There are a lot of different reasons that I’ll write about a book here on Brews and Books. If I really, really enjoyed a book, I’ll try and put up at least a couple words to get it on to people’s book piles. Much more rarely, I’ll try and help people steer clear of a book I abhorred by writing a bit about why I hated it. Whether I liked or disliked a book, if I’m sent something to review I try to get something about it up on the site.
Asylum: Inside the Closed World of State Mental Hospitals is a bit different than any of these. I want to recommend Asylum because it is an incredibly strong, incredibly beautiful book. Unfortunately, I think that the price, size, or subject matter of Christopher Payne’s book might prevent people from giving it a chance. Don’t let this happen. I have mentioned before that I am loathe to recommend expensive books, but this gorgeous hardcover is worth every penny.
Over six years, photographer and architect Christopher Payne visited crumbling and decaying state mental hospitals around the country. In total, Payne visited 70 institutions in 30 states, and this book collects almost 200 of the photos he took on these visits. The story of these buildings is fascinating. Most of the state mental institutions in the US were built between the Civil War and World War I, all based on an outline from Pennsylvania hospital superintendent Thomas Story Kirkbride. Kirkbride’s ideas about how to best help the mentally unsound – “well-designed buildings and grounds … fresh air… places for work, exercise, and cultural activities” – led to the palatial, open and epic design of over 250 state facilities built in the US. However, when the policies for caring for the mentally ill shifted starting in the 60s, patient populations dropped precipitiously and the hospitals fell into disrepair.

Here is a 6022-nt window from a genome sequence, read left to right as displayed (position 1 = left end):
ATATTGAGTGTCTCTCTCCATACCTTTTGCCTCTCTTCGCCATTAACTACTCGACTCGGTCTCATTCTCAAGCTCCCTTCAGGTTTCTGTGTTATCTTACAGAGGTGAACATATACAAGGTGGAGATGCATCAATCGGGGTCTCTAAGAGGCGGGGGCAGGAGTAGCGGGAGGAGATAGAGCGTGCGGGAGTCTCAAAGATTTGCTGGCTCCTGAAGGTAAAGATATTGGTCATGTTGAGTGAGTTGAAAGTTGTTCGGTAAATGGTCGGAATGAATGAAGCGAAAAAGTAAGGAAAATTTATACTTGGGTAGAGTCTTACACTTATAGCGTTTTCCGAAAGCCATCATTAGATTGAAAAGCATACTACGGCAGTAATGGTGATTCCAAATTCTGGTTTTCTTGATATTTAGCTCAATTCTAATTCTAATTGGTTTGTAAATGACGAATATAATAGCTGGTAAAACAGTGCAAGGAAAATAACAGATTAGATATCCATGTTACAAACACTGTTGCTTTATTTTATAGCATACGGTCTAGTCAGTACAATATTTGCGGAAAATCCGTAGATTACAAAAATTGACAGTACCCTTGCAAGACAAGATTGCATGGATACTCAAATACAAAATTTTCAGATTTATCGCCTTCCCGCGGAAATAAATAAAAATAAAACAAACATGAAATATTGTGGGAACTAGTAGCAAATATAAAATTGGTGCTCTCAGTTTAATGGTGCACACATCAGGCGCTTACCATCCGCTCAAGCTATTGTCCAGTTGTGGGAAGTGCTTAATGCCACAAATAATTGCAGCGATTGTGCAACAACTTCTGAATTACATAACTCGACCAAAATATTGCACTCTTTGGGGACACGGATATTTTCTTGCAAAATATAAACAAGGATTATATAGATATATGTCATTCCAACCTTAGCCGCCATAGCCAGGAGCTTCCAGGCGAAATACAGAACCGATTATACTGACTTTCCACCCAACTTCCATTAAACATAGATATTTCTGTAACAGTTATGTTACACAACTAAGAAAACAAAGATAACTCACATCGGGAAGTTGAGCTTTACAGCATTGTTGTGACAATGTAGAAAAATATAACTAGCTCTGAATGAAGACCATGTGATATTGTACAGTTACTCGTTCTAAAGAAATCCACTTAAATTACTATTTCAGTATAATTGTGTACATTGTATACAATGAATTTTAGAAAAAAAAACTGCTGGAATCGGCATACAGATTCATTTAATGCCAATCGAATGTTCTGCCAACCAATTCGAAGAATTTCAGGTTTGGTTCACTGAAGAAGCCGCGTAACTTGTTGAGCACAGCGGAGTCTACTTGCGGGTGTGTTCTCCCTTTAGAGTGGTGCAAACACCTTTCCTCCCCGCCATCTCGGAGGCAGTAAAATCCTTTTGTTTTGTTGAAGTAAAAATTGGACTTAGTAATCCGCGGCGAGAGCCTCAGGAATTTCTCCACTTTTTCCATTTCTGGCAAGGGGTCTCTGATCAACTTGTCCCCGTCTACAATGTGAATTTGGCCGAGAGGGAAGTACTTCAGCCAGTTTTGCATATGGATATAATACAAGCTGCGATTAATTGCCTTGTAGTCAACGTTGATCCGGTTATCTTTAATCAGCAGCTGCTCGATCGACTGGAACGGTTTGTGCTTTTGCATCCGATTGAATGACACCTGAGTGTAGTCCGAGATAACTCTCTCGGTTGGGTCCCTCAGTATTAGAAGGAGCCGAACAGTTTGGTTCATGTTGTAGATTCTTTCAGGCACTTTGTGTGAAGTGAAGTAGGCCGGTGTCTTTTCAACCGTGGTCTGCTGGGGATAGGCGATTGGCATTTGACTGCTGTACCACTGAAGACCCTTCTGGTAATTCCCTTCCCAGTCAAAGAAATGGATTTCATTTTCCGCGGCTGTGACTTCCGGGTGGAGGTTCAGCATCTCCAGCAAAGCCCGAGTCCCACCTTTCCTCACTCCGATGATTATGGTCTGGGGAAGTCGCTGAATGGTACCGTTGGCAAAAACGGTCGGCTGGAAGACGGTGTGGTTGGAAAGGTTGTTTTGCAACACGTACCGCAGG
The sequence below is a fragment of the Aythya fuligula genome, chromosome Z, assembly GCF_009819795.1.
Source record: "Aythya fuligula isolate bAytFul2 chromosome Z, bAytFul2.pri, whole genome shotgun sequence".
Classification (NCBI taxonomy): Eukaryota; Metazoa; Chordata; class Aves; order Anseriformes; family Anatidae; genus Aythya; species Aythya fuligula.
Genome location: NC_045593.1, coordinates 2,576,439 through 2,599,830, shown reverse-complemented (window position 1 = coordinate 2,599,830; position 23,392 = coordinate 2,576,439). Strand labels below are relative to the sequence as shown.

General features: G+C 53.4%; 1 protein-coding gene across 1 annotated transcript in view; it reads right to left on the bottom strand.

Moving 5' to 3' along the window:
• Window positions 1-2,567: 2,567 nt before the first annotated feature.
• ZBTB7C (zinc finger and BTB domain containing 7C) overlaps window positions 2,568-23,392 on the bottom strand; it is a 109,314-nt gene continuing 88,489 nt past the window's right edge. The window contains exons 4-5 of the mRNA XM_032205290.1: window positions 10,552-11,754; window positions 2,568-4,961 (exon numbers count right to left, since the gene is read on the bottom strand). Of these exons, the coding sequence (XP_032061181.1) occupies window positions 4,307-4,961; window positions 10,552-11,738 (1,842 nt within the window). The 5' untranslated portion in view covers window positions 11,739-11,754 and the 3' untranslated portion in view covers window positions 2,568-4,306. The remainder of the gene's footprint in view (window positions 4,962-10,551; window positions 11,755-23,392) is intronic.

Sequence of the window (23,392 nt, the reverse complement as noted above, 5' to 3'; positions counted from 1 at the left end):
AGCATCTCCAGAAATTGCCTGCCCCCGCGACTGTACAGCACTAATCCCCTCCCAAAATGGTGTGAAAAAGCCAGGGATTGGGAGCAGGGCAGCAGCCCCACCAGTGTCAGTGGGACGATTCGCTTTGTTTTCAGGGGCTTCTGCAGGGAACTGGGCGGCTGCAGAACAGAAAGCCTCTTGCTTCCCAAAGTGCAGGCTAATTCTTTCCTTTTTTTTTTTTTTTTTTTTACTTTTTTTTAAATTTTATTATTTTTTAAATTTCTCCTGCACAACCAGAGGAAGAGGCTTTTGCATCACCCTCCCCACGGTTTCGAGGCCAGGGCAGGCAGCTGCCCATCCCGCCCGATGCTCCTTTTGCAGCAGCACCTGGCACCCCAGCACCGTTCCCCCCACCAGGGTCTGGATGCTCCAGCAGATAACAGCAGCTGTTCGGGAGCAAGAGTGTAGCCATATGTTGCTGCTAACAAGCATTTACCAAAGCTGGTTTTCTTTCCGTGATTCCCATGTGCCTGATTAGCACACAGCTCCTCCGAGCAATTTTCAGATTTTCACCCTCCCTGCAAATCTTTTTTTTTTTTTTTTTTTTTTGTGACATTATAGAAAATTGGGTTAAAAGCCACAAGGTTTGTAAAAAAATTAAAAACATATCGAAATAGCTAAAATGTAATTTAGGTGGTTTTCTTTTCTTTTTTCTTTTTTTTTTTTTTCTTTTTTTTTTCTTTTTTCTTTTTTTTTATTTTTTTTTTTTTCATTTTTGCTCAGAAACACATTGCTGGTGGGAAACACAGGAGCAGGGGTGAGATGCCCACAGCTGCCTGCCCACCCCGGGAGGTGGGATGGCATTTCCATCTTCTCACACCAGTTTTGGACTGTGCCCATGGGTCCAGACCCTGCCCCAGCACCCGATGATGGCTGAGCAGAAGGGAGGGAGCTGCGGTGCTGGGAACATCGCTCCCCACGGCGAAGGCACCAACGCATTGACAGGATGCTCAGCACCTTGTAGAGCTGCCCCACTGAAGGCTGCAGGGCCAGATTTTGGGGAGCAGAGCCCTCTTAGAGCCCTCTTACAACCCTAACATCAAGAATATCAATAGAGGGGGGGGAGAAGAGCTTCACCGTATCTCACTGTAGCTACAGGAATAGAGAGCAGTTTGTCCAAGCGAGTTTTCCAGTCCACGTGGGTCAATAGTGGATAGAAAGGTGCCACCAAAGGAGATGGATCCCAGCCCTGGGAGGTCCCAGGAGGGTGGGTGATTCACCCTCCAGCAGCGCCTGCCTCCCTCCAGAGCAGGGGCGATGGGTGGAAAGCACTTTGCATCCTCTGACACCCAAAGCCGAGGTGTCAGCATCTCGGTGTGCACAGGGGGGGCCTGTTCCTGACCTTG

While Oliver Sacks provides an interesting (and, of course, well-written) essay to accompany the pictures in the book, the real stars of Asylum are Payne’s photographs. The photographs are just powerful. Inside and out, the building have reached a state of disrepair that many assigned to the minds of the former residents. The peeling paint, collapsing fixtures and general disarray are a marked contrast to the bright colors and airy, regal architecture of the asylums. Even more haunting is the way everything simply looks as if it was abandoned one day, as if all of the residents and employees were suddenly abducted. Toothbrushes still hang on a rack on the wall, chairs sit in front of windows, and family pictures still hang on walls. Payne provides an excellent mix of exterior and interior shots, and plays with showing both distinct subjects to focus on and broader shots highlighting the architecture inside and outside.
The pictures are incredible, the writing is moving, and this book will stick with you for a long time. Please, at least take the time to look through a slideshow of shots from the book at Payne’s website. Even better, go to your local bookstore and look through a copy – the final large, printed shots are a sight to see. But don’t let Asylum become an art book that’s never picked up, relegated to the bargain table.
As one last bit of encouragement, I’ve included a bunch of pictures from the book just to further entice you to buy Asylum: Inside the Closed World of State Mental Hospitals.